, , , , , , ,


As I watch Triad Pictures’ “Lifted,” I begin to wonder whether it has been drawn straight from life. Out on an estate in Glenrothes is there a guy plodding about who doesn’t realise that his life and voice and tiniest mannerisms have been “lifted” and put on stage here in the Surgeons’ Hall? Whilst I would hesitate to say that the story of the character which Ikram Gilani envisages for us is altogether authentic, there is something more immediate, a kind of freshness in the air around Gilani, which is. Anwar, whose story he tells, is an amalgam of several people who I have met in Edinburgh over recent years. I feel his reality keenly.

Anwar is the permanently relaxed drug-dealer, who is streetwise but never a predator. He can be cute, even flirtatious in his own chaste way, but he is very far from soft. He is usually too happy with life to be a danger to anyone, and yet he has to remain organised because there are a lot of people depending on him. I know the type. At the same time, he is the second or third generation Pakistani, who is completely assimilated in his accent and mentality, but who still obscurely covets the self-confidence of white, working-class men. Such characters are often homosexual, not out of any genuine desire, but almost because they see it as the consolatory sexuality which society has assigned to them. Again, I know the type.

It is difficult to grasp until you have watched Anwar in action. Just look at that classic expression in which his eyes bulge, his lips twist into a scornful, carefree smile, and his face shakes in disbelief. There – that’s it! – that’s authentic!

Lifted” is written by Sara Shaarawi and Henry Bell. It was around at last year’s Fringe, for free and at the Summerhall, but, judging from the production’s then promotion, it has since put more flesh on its bones.

Anwar has been taken in by the immigration and border police. If I was him, I wouldn’t say anything, but if he didn’t say anything then there would be no play. His Kuwaiti friend Moody has been arrested as well and the police are entertaining a notion of Moody’s terrorist sympathies. We never get to the bottom of that, or indeed anywhere near it, and the play instead moves on to reveal that Anwar and Moody had discussed marrying in order to secure Moody a visa. It would be a much more interesting story if they had got married, but since they have not, this storyline has no destination either.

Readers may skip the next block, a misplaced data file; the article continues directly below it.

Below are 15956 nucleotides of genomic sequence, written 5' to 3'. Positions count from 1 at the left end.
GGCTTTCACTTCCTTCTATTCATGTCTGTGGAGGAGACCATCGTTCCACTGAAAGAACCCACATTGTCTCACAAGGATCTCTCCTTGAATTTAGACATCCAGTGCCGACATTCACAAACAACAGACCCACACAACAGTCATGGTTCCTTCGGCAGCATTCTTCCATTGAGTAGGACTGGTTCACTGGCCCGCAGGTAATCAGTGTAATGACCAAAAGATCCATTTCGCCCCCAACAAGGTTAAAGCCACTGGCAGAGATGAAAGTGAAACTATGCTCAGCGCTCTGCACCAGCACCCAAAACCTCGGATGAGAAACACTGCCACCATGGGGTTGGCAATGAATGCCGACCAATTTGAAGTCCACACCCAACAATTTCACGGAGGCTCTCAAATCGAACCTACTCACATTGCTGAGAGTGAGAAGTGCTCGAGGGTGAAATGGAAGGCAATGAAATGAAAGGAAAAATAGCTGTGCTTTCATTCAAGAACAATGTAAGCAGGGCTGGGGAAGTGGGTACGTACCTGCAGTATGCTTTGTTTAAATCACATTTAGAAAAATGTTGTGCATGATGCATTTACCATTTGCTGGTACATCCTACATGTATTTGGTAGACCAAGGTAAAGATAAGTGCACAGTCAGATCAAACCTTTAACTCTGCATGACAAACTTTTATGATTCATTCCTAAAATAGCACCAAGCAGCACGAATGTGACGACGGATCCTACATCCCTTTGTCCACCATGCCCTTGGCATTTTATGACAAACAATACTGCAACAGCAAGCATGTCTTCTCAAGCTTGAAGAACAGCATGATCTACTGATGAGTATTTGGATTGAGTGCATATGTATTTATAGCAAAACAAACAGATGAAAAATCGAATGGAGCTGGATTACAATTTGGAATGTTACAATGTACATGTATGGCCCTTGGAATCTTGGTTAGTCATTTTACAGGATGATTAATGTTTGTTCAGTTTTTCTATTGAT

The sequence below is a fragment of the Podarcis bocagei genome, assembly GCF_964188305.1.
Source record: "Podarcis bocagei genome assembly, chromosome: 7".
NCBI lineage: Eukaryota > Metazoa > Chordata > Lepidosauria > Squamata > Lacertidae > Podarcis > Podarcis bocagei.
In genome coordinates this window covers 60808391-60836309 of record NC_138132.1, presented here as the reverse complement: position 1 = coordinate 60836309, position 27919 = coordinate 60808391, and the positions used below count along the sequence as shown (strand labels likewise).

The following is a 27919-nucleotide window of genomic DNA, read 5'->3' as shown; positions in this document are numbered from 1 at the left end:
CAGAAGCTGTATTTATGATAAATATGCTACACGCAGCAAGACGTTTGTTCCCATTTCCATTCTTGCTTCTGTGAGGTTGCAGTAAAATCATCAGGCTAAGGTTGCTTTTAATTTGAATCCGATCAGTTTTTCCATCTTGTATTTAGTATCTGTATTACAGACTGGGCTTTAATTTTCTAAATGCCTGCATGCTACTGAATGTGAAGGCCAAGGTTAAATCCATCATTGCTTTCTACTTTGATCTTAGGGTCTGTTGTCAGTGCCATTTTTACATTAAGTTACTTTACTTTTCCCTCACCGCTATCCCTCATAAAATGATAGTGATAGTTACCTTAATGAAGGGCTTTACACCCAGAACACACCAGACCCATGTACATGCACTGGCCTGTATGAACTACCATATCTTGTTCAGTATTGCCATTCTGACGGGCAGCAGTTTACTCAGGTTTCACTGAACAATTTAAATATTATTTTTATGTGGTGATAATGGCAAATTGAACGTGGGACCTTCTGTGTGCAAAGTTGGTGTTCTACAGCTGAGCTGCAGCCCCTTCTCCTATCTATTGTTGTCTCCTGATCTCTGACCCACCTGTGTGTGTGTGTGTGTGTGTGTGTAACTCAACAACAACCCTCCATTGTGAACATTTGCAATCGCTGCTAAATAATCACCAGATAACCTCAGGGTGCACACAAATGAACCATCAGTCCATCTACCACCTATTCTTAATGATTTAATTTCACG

Anwar is rather too Scottish, as if he is intended as a textbook illustration of everyday modern Scottish nationalism. He is contemptuous of the English, with a gusto which we would dismiss as bigotry if it was articulated by a white, working-class Scot. His Asian heritage is thus used defensively, to vaccinate him with tolerance. This play is also excessively conversational, with Anwar speaking familiarly about Jihadi John and John Wayne Gacy, Jr. The real-life Anwar who I know wouldn’t bother with these things.

“Lifted” is often reluctant to disturb its own themes, with promising issues such as radicalisation and anti-Muslim discrimination being consequently set out only as helpful scenery. Even though Anwar is apparently facing jail at the end of the play, this has no urgency as a tragedy. He is resourceful and he will probably be okay. So what is the exact point of this drama? Well, I think that we are meant to simply enjoy Anwar’s company – they have dropped this angelic presence into our midst, with all of his immaculate, captivating details, and we are reduced to something like worship.